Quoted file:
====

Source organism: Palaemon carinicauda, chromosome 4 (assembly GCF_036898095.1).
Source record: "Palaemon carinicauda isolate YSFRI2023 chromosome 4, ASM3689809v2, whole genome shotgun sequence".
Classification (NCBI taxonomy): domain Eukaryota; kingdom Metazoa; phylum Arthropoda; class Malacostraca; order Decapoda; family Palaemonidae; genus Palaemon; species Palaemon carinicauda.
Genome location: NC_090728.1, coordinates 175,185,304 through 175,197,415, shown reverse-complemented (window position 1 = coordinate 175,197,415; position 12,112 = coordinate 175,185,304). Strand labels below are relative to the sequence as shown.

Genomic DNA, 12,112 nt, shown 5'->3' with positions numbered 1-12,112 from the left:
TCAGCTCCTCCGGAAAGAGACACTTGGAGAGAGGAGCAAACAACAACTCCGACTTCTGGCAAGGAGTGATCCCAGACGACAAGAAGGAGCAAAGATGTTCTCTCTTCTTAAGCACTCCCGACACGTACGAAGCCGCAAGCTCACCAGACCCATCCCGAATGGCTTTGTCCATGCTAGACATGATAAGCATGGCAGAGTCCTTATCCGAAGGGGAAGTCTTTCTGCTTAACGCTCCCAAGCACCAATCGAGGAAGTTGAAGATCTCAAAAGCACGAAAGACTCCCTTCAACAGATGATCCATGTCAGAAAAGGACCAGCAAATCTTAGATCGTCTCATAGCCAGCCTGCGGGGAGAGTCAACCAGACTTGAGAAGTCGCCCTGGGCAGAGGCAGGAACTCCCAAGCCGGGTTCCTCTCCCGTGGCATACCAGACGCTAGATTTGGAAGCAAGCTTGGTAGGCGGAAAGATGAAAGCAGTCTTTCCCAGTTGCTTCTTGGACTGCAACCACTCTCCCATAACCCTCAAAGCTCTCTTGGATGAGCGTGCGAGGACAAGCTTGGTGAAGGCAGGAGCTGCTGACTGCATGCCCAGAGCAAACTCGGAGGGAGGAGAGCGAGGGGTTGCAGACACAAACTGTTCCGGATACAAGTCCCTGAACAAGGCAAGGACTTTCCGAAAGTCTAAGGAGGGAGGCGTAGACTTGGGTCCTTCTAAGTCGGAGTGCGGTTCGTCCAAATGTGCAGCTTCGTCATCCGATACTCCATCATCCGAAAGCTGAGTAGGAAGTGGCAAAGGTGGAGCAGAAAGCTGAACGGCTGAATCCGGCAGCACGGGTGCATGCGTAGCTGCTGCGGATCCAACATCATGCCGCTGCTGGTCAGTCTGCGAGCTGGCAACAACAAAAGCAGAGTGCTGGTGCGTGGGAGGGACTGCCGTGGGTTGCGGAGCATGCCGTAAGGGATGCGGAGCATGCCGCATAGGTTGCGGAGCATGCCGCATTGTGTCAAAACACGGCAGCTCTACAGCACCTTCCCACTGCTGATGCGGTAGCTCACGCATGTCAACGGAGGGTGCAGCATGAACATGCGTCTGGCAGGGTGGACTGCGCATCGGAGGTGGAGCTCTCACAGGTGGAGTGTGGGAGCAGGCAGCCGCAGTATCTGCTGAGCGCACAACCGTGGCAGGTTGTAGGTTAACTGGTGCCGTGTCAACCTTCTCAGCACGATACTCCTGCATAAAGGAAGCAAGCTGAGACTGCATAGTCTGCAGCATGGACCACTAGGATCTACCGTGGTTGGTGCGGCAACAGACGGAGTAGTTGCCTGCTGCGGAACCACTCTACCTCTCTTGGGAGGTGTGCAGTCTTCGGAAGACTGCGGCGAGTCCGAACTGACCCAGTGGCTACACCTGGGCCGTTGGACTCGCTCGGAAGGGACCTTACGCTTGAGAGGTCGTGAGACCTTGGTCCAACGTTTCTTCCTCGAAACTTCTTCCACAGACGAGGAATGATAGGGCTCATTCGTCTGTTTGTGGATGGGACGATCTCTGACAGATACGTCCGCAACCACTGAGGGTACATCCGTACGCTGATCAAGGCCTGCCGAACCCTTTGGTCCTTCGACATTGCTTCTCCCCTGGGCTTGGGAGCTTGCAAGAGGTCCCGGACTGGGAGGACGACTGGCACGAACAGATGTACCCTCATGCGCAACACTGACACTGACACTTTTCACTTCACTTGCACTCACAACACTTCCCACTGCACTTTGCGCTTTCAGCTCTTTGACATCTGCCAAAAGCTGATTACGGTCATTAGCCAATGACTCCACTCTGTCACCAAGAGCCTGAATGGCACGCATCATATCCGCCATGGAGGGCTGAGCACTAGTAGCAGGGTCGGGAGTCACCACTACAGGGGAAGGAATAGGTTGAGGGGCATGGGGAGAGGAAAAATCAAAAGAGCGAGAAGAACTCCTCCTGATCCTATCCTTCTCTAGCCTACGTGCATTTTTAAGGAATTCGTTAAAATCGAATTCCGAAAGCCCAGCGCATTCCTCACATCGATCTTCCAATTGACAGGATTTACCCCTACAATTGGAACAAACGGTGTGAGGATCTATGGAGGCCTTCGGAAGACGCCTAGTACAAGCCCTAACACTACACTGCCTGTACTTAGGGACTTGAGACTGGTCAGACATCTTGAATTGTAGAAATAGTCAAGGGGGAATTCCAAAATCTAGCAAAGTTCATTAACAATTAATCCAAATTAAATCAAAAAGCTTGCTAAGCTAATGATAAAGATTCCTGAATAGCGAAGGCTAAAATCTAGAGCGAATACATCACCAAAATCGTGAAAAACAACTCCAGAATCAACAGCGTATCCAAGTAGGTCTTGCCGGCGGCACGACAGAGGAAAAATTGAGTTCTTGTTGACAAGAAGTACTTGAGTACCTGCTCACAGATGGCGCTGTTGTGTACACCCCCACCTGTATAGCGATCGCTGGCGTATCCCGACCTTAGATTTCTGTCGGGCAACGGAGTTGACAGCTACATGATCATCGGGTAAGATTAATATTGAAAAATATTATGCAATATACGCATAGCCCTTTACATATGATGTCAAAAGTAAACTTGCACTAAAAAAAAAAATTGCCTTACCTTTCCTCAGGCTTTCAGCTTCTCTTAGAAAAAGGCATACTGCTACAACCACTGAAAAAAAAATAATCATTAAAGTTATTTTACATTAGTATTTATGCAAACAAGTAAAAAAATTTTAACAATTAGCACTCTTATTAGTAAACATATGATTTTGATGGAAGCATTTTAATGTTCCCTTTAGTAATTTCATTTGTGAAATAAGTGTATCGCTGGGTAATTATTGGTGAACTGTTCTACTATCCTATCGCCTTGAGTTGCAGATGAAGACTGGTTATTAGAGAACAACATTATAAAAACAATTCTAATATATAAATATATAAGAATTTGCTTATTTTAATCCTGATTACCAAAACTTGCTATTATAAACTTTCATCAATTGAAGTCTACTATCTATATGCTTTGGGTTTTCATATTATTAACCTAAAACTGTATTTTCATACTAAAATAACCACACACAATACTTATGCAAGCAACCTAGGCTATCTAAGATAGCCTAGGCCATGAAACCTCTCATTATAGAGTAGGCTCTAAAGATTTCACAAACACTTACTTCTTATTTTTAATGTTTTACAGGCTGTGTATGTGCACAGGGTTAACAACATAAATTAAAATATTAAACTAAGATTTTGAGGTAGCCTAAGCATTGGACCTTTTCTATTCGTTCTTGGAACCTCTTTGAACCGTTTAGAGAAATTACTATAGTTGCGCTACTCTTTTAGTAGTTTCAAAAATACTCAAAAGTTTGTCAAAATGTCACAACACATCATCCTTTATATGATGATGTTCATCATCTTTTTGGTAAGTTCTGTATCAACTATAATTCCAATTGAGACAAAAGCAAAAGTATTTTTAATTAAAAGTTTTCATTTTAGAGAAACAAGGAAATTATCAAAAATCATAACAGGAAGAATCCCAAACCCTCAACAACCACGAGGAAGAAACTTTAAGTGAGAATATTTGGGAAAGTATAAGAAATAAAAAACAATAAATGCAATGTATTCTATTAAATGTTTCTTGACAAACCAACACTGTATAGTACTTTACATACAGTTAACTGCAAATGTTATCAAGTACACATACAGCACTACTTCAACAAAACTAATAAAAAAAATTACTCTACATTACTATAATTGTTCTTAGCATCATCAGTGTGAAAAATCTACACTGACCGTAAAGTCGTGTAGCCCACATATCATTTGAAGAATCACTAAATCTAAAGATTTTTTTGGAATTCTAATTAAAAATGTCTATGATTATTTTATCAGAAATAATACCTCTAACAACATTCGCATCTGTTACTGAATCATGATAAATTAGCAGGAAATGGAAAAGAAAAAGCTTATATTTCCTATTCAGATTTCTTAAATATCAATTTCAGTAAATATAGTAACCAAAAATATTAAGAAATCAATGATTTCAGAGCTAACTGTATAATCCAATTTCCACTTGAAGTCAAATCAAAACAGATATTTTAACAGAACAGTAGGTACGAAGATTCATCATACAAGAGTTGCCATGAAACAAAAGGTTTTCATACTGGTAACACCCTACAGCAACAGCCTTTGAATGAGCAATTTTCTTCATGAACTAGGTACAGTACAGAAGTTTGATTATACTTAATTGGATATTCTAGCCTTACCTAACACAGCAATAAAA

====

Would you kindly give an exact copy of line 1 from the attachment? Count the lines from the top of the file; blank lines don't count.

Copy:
Source organism: Palaemon carinicauda, chromosome 4 (assembly GCF_036898095.1).